Wednesday, January 24, 2007

An Encounter: Immitating Frost


Robert Frost (1874-1963) is famed as one of America's greater modern poets (a poet "laureate"--that is, "the best of his kind") along side of T.S. Eliot, among others.

His poetry is--in a way--"regional" in that his imagery is suggestive of the New England landscape in which he lived. His language is relatively simple, clear, and "colloquial" (which is to say, common speech).

As publishers note, he draws upon "everyday incidents, common situations and rural imagery."

Though simple and clear, his poetry is rich in "potent symbolism" that suggests a deeper meaning.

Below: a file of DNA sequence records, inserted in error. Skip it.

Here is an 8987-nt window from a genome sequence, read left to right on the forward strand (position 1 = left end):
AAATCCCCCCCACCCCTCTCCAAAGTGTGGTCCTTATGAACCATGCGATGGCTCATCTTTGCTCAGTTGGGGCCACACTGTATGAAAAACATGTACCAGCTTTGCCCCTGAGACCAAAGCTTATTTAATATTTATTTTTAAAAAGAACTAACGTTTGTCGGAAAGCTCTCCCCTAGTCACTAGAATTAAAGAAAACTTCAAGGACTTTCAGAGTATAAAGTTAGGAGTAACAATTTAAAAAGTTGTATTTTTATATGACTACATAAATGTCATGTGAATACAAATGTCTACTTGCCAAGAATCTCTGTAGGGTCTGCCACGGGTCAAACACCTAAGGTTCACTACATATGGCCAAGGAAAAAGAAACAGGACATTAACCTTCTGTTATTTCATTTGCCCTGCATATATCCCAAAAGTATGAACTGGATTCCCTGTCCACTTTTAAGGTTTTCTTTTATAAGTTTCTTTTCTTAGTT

That said, compose a poem of your OWN verse using your OWN subject matter, but in a style similar to Frost. If it helps, pick a favorite poem from the reader or otherwise (by Frost) and mimic his sentence or phrasing structure.

Remember that we read to write and we write to communicate. So go and enter into a dialogue with Frost. See and feel what he inspires you to write about.